Referring to FIG. 1, a cosmetic hair assembly in accordance with the present invention is shown in the exemplary form of a small strip or patch that can be readily applied to, held stably on, and easily removed from a bald spot on the head. The cosmetic hair assembly has a shaped piece of wig netting or mesh 10 holding a plurality of hairs 20 on an upwardly facing side thereof, and a matching shaped layer 14 of biomimetic microstructure adhesive (BMA) having tiny setae on a downwardly facing side thereof. The shaped piece 10 is dimensioned slightly larger than the BMA layer 14 so as to have a slightly overhanging part 12 extending around the edges thereof.

As shown in greater detail in the side view of FIG. 2, the BMA layer 14 has a downwardly facing side (with synthetic BMA seta) for adhesion to human skin, and its upwardly facing side is fastened to a downwardly facing side of the wig netting, such as by a polymer or adhesive glue layer fused or adhered to the wig netting or mesh material. The shaped piece of wig netting 10 is dimensioned to be slightly larger than the BMA layer so as to leave a slight overhanging part 12 extending beyond the BMA layer 14 to facilitate removal. In this embodiment, the overhanging part consists of net loops around the edges of the wig netting that overhang the matching shaped BMA layer. Alternatively, the overhanging part can consist of edges of a substrate layer of the shaped piece of wig netting that extend around and slightly beyond the periphery of the BMA layer.

The cosmetic hair assembly is installed by placing an appropriately shaped piece of the strip or patch on a bare spot of the wearer's scalp with the downwardly facing adhesion side of the BMA layer in contact with the wearer's skin. Adhesion can be enhanced by pushing or pressing down on the strip or patch during placement or moving it with a slight to-and-fro motion parallel to the surface of the skin for preloading the synthetic setae. The high adhesion force generated by the BMA layer ensures that the cosmetic hair assembly remains securely in place during use. The emplaced patch or strip of hairs can then be colored and styled as needed, by itself or with the natural hairs of the user, or a patch with color-resistant hairs can also be offered as an option.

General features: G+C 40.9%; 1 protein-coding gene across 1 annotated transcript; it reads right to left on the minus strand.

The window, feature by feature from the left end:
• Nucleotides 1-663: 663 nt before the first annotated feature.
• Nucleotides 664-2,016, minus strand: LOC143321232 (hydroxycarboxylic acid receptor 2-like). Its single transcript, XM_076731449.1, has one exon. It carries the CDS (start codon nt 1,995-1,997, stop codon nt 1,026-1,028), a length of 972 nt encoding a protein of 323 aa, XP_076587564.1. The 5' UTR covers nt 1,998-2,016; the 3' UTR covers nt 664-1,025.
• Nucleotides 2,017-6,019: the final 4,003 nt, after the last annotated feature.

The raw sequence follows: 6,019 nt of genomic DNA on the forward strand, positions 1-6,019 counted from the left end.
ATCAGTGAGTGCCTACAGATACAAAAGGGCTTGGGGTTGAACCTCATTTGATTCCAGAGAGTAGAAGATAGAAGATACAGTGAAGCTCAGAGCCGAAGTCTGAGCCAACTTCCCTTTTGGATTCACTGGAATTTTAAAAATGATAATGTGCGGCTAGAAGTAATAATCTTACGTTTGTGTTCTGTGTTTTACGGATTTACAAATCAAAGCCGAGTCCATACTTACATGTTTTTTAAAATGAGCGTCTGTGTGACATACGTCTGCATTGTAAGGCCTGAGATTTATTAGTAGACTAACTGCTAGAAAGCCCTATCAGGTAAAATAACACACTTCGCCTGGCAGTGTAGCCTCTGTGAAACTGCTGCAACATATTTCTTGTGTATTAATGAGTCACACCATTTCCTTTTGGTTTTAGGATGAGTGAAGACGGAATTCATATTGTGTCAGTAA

The cosmetic hair assembly can be easily removed by peeling back the wig netting or mesh 10, and the BMA layer 14 attached to it, with a comb or other removal device used in a peeling operation to snag loops on any part of the wig overhang 12 and pull the netting at an inclined angle back from the scalp (direction of the arrows in the figure). This has the effect of easily releasing the seta of the BMA layer 14 from the skin by “peeling” it back. In a preferred embodiment, a specially designed comb 16 has a peeler in the form of small hooked portions at the ends of the comb's teeth for hooking the overhanging loops of the wig netting 10 and peeling the cosmetic hair assembly from the scalp.

FIGS. 3A, 3B, and 3C show plan, elevation, and front views of a preferred embodiment of a comb with peeler for removing the cosmetic hair assembly from the scalp. Each tooth of the comb has a jogged portion on its free end hooked in a direction transverse to the comb axis. With this configuration, the comb can simply be moved with a combing action parallel to the surface of the scalp to hook the exposed loops of an overhang portion of the wig netting for peeling the cosmetic hair assembly away from the scalp. The jogged portion is preferably short, slender, curved hook with a rounded point (free end) and is preferably made from a solid material such as plastic or rubber. The jogged portion and the rest of the tooth are formed integrally, preferably of the same material.

The BMA layer and wig netting are shaped to make them inconspicuous in use. A pre-shaped piece may also be cut to a size or shape for a better fit to the bald spot the user wants to cover. The method of applying the wig with high adhesion forces generated by the BMA layer and readily removing it by hooking an overhang portion and simply peeling the wig netting back provides a greatly improved cosmetic hair solution for problems of baldness and thinning hair problems. Shaped pieces of cosmetic hair assembly and comb with peeler can readily be packaged as a product and made available at convenience stores.